Adam C.B. Lanza

Document Type

Research Memorandum

Publication Date




One of the main purposes of bankruptcy is to maximize the value of the bankruptcy estate for the benefit of creditors. Consistent with this goal of maximizing the value of a bankrupt estate, a bankruptcy trustee has certain “avoidance powers” that are codified in chapter 5 of the Bankruptcy Code. These broad powers allow the trustee to file adversary proceedings to avoid certain pre- and post-petition transfers of property of the debtor. After a trustee avoids a transfer, the “transferred property is returned to the estate for the benefit of all persons who have presented valid claims.”

One common avoidance power is the trustee’s power to avoid certain pre-petition transfers of property by the debtor to a third party as a fraudulent transfers. Fraudulent transfers may be avoided under federal law, section 548 of the Bankruptcy Code, or under state law according to section 544(b) of the Bankruptcy Code. Under section 548, the trustee may avoid both an actually fraudulent transfer (i.e., a transfer of property of the debtor made with the actual intent to hinder, delay, or defraud creditors) and a constructively fraudulent transfer (i.e., a transfer of property made by an insolvent company in exchange for less than reasonably equivalent value). Under section 544(b), the trustee may avoid any transfer that an actual unsecured creditor could have avoided under applicable state law, which in most states is the Uniform Fraudulent Transfer Act (the “UFTA”) (though in some states it is Uniform Fraudulent Conveyances Act (the “UFCA”)). As a result, the trustee may also be able avoid both types of fraudulent transfers under section 544(b) because the UFTA permits (1) any creditor that was in existence at the time of the subject transfer to avoid a constructively fraudulent transfer and (2) any existing or future creditor to avoid an actually fraudulent transfer.

An essential element in a trustee’s avoidance powers is ability to avoid a “transfer of property made by the debtor.” If there is not a transfer of property from the debtor, but from a different source, then a trustee may not be able to avoid a particular transfer. For this reason, a transfer of property being held in trust cannot constitute a fraudulent transfer because when property is being held in trust, it is for the benefit of another – never entering the holder of the trust’s bankrupt estate.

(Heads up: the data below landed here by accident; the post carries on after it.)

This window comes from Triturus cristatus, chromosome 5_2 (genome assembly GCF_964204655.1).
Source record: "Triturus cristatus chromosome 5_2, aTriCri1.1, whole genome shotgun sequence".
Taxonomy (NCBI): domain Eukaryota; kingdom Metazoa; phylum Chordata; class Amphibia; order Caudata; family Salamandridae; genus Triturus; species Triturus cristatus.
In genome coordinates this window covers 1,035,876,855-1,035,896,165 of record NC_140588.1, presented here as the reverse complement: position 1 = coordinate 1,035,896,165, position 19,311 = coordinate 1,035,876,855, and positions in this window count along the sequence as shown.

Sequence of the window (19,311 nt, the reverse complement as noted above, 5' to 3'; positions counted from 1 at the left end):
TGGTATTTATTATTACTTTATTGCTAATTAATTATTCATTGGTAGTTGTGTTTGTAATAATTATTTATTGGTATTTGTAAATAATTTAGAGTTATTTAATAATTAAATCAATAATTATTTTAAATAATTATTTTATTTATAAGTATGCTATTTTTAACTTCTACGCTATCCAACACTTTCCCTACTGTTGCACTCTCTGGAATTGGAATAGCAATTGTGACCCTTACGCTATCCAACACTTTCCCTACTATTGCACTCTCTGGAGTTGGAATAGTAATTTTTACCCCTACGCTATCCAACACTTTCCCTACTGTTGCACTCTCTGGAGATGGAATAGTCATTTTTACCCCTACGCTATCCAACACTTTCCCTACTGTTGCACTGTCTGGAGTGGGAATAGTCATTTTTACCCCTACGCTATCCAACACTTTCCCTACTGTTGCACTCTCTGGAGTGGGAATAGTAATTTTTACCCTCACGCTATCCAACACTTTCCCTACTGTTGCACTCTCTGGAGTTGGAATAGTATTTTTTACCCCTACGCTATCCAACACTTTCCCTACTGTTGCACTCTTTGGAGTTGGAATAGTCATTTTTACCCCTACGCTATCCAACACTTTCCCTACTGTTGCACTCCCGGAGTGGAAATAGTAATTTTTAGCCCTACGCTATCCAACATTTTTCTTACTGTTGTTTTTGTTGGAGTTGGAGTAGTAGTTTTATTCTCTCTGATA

Recently, in In re Dayton Title Agency, Inc., a trustee sued a paid-off lender to avoid the payment made to the lender on behalf of the debtor’s client as a fraudulent transfer. The Sixth Circuit Court of Appeals held in that a transfer of funds from a trust account to the lender was constructively fraudulent because the elements of the UFTA were met. This Article will examine whether a trustee can avoid a transfer from a debtor’s trust account as a fraudulent transfer and is separated into four parts. Part 1 discusses the basic tenets of fraudulent conveyance law under sections 544(b) and 548 of the Bankruptcy Code, while Part I(a) analyzes why funds held in trust are not subject to fraudulent transfer law. Part II discusses the holdings by the Dayton Title court in Ohio, and the Cannon court in Tennessee. Part III illustrates why Dayton and Cannon are distinguishable cases, and the Conclusion discusses implications of the Dayton court’s holding.


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